Editor’s Note: This is the first of two stories on 50 years of The Learned Owl, featuring interviews with current and past owners of the shop.

HUDSON — Curling up with a good book on a warm summer afternoon or cold winter evening can make any season special.

And for 50 years, the quaint and popular Learned Owl independent book shop has provided the stories that have transported readers to fantastic lands and historic times.

The Learned Owl will celebrate its golden anniversary from 4 to 6 p.m. Sept. 23 with an open house/anniversary party. The public is welcome to share their memories of the Learned Owl over the years by emailing books@learnedowl.com or writing in a memory book at the front counter of the store at 204 N. Main St.

In addition to food and music, the Learned Owl will have special sales, raffles and giveaways, as well as a special T-shirt for sale Sept. 23.

The book shop began its lineage in 1968 when Hudson residents Jean Isabel and her husband, Bob, founded the shop with another partner.

Today’s owner Kate Schlademan bought the Learned Owl in 2013 from Liz Murphy, who bought the book shop in 1983.

"I've always loved books and wanted to buy a book store," Schlademan said. "It would be the thing I love most and, hopefully, do the best."

Schlademan's advice to others looking to follow in her footsteps is to "know what you're getting into. You're not going to be able to read all the time."

The most important role of the book shop has been community interaction and support, and Schlademan has created partnerships with the schools with book fairs and preparing students with back-to-school displays in the store.

"I can bring a wide-range of books to the fairs," Schlademan said. "The teachers gave me a wish list, and I get those or something similar."

Books for all ages and interest pack 2,300 square feet of the 2,500 square foot building. Approximately 21,000 books are available and Schlademann has ordered 10,000 new titles to arrive by the end of the year.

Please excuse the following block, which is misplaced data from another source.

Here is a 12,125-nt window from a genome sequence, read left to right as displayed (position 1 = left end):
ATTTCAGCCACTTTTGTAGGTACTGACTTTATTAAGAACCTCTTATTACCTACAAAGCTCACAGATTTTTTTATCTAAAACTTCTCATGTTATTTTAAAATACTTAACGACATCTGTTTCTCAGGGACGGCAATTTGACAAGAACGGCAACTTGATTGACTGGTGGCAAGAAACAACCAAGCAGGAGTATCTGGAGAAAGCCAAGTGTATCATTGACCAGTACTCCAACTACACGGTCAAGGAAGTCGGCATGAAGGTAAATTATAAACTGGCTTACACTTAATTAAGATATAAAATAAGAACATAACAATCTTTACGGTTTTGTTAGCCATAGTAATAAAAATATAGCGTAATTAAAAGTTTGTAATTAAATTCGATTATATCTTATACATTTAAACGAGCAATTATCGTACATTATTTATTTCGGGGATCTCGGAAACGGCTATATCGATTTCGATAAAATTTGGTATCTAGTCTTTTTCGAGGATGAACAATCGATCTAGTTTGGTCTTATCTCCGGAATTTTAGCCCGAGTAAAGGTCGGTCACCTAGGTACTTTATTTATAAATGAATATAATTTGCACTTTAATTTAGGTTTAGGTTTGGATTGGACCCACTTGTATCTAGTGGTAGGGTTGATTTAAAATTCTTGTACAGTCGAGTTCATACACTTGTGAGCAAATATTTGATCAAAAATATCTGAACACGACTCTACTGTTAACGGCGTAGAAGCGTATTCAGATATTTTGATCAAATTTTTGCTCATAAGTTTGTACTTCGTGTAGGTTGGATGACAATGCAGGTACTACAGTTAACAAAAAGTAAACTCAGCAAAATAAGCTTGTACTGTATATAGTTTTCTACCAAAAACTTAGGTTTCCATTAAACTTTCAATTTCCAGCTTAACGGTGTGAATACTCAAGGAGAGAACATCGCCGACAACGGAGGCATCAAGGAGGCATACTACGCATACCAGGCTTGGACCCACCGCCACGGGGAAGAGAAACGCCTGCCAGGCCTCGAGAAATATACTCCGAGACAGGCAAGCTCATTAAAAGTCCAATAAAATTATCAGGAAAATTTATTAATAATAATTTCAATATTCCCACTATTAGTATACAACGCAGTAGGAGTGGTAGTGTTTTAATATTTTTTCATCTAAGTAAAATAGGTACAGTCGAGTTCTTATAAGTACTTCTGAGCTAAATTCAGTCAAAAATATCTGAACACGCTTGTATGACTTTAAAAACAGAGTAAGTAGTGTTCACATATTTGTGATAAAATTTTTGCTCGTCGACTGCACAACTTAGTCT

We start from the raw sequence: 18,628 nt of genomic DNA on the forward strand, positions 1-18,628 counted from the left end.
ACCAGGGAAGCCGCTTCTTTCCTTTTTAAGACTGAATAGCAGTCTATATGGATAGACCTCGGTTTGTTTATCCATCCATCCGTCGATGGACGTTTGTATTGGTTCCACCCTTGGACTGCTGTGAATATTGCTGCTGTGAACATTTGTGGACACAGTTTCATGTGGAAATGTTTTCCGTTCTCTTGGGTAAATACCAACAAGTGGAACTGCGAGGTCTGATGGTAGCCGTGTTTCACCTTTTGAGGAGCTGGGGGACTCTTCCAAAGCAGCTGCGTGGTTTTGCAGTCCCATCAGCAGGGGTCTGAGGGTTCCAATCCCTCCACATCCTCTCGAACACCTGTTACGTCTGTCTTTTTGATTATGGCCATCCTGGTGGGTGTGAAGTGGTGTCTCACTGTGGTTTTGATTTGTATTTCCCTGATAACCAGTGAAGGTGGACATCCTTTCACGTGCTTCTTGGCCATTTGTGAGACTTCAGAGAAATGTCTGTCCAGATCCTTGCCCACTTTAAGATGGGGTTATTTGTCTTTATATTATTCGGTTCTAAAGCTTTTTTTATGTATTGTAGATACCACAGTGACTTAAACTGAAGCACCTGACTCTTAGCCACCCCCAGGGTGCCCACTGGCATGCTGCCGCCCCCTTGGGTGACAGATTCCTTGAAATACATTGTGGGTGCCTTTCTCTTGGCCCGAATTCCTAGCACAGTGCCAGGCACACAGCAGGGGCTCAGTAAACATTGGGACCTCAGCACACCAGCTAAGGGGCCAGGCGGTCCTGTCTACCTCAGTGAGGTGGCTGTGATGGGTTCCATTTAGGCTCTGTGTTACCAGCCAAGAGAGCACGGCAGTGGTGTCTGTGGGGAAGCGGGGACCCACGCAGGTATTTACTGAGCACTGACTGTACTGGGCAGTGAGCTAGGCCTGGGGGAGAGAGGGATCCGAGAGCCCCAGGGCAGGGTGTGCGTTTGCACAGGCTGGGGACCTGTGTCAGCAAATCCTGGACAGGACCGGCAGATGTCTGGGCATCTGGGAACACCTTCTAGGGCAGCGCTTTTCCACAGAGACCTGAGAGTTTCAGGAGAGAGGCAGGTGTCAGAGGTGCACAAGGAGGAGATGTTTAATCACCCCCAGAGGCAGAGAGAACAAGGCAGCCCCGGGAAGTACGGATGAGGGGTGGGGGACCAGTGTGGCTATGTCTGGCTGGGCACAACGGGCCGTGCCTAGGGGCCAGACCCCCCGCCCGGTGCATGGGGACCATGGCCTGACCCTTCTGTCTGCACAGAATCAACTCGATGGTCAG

"I choose every book, but I get recommendations from the staff," she said. "You need to know your community and what will sell."

The top floor features nonfiction books with a seasonal room which currently contains back-to-school, gardening and Halloween books and decorations.

The main floor has fiction and local interest in the front and nonfiction, history, biography, science and cooking in the rear. The children's books/stationery and gifts are in the adjoining room. In the lower level are fantasy, science fiction, mysteries and graphic novels.

Three book clubs operate out of the store and the shop assists other book clubs in the community by recommending books to read. They also work with the Hudson Library and Historical Society when archivist Gwen Mayer brings popular authors to the library.

"We handle the selling of the books," Schlademan said.

Presidents are popular titles and include "The President is Missing" by Bill Clinton and James Patterson; anything on President Donald Trump; and "Team of Rivals: The Political Genius of Abraham Lincoln" by Doris Kearns Goodwin, she said.

The popularity of a book is often because of the momentum of people talking about the book, book reviews and staff recommendations, she said.

And printed books have been gaining popularity in recent years after readers tried digital books, she said.

"Now that it [digital] has been out there for awhile, it's not new and you go back to the thing you always loved," Schlademan said.

The Learned Owl is a well-known name in the book industry," Schlademan said. "Liz [Murphy] spread the name."

Murphy will offer her thoughts on 50 years of the Learned Owl in an upcoming issue.

Reporter Laura Freeman can be reached at 330-541-9434 or lfreeman@recordpub.com